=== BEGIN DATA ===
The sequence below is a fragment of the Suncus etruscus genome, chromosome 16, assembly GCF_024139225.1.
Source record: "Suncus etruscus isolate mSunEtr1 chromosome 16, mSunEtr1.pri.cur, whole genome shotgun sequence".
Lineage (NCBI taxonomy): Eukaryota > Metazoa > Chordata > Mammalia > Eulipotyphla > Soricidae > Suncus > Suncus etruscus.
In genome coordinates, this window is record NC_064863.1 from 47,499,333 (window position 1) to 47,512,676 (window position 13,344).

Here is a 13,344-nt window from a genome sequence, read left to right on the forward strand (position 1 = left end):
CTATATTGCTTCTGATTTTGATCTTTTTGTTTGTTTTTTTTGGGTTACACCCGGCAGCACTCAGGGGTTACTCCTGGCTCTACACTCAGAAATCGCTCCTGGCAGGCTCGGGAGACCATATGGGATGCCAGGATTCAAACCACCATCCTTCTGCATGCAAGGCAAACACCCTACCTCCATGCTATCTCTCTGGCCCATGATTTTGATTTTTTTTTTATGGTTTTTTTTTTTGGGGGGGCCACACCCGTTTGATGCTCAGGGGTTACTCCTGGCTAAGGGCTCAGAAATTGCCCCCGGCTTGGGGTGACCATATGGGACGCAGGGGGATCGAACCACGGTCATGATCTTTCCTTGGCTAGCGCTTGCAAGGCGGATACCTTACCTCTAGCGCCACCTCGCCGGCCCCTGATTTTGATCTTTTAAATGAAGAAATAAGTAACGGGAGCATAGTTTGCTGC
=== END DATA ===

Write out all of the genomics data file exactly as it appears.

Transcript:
The sequence below is a fragment of the Suncus etruscus genome, chromosome 16, assembly GCF_024139225.1.
Source record: "Suncus etruscus isolate mSunEtr1 chromosome 16, mSunEtr1.pri.cur, whole genome shotgun sequence".
Lineage (NCBI taxonomy): Eukaryota > Metazoa > Chordata > Mammalia > Eulipotyphla > Soricidae > Suncus > Suncus etruscus.
In genome coordinates, this window is record NC_064863.1 from 47,499,333 (window position 1) to 47,512,676 (window position 13,344).

Here is a 13,344-nt window from a genome sequence, read left to right on the forward strand (position 1 = left end):
CTATATTGCTTCTGATTTTGATCTTTTTGTTTGTTTTTTTTGGGTTACACCCGGCAGCACTCAGGGGTTACTCCTGGCTCTACACTCAGAAATCGCTCCTGGCAGGCTCGGGAGACCATATGGGATGCCAGGATTCAAACCACCATCCTTCTGCATGCAAGGCAAACACCCTACCTCCATGCTATCTCTCTGGCCCATGATTTTGATTTTTTTTTTATGGTTTTTTTTTTTGGGGGGGCCACACCCGTTTGATGCTCAGGGGTTACTCCTGGCTAAGGGCTCAGAAATTGCCCCCGGCTTGGGGTGACCATATGGGACGCAGGGGGATCGAACCACGGTCATGATCTTTCCTTGGCTAGCGCTTGCAAGGCGGATACCTTACCTCTAGCGCCACCTCGCCGGCCCCTGATTTTGATCTTTTAAATGAAGAAATAAGTAACGGGAGCATAGTTTGCTGC